Employee on Extended Medical Leave Cannot Claim ADA Violation for Reduced Discretionary Bonus
- November 02, 2015
The Americans with Disabilities Act prohibits employers from discriminating against protected individuals with respect to terms and conditions of employment, including compensation. Employers frequently ask whether these restrictions prohibit them from reducing bonuses paid to employees who miss extensive work during the bonus measurement period. According to a new decision from the Second Circuit Court of Appeals, employers can reduce discretionary bonuses based on the disabled employee’s absence from work.
In Davis v. N.Y.C. Dep’t of Educ., the plaintiff missed four months of the school year due to medical problems and jury duty. The school received a $3,000 bonus pool for each staff member, and the teachers’ collective bargaining agreement gave an administrative committee the discretion to allocate the bonuses. The plaintiff received a $1,000 bonus and sued for disability discrimination, pointing to two other teachers who had missed extensive time from work for non-disability related reasons, but had received higher bonus payments.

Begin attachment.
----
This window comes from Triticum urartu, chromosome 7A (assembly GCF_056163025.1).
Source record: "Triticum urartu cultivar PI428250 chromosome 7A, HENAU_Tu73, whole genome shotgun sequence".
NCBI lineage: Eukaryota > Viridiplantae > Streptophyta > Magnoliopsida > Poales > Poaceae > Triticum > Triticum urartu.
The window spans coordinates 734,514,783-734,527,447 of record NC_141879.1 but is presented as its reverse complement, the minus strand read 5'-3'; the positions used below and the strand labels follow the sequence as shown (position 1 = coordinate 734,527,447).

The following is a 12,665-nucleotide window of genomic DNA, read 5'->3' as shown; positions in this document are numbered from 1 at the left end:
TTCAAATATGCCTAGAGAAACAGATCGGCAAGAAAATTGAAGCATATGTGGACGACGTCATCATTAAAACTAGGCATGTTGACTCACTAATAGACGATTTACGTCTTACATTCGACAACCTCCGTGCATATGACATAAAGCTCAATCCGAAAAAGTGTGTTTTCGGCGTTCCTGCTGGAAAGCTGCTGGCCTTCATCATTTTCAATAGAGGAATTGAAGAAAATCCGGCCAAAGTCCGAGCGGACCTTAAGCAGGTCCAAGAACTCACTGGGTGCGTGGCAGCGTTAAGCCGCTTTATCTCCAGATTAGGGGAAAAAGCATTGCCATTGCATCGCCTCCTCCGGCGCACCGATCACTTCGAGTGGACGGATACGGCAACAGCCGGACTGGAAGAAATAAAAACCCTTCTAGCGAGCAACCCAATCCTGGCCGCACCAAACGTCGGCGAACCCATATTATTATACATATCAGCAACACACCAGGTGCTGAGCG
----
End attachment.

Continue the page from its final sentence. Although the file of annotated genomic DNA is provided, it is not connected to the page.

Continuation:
The Second Circuit rejected this claim, affirming summary judgment for the school district. The court first rejected the lower court’s basis for its decision, noting that claims of pay discrimination involving a discretionary bonus can constitute an adverse employment action under the ADA. However, the Second Circuit concluded that in this case, the bonus was not determined in a discriminatory manner. Although the two other absent teachers received higher bonuses, they missed less time than the plaintiff, and the school articulated legitimate reasons for the discrepancy.
This reasoning may not apply to incentive bonus plans that do not contain discretionary elements. Employees taking ADA or FMLA leave can have such bonuses reduced based on their absences, but only if such reduction falls within the terms of the bonus plan. For this and other reasons, employers drafting incentive bonus plans may want to include some discretionary element that would allow adjustment based on reasoned and documented conclusions relating to the employees’ relative contributions to the organization’s success during the bonus measurement period.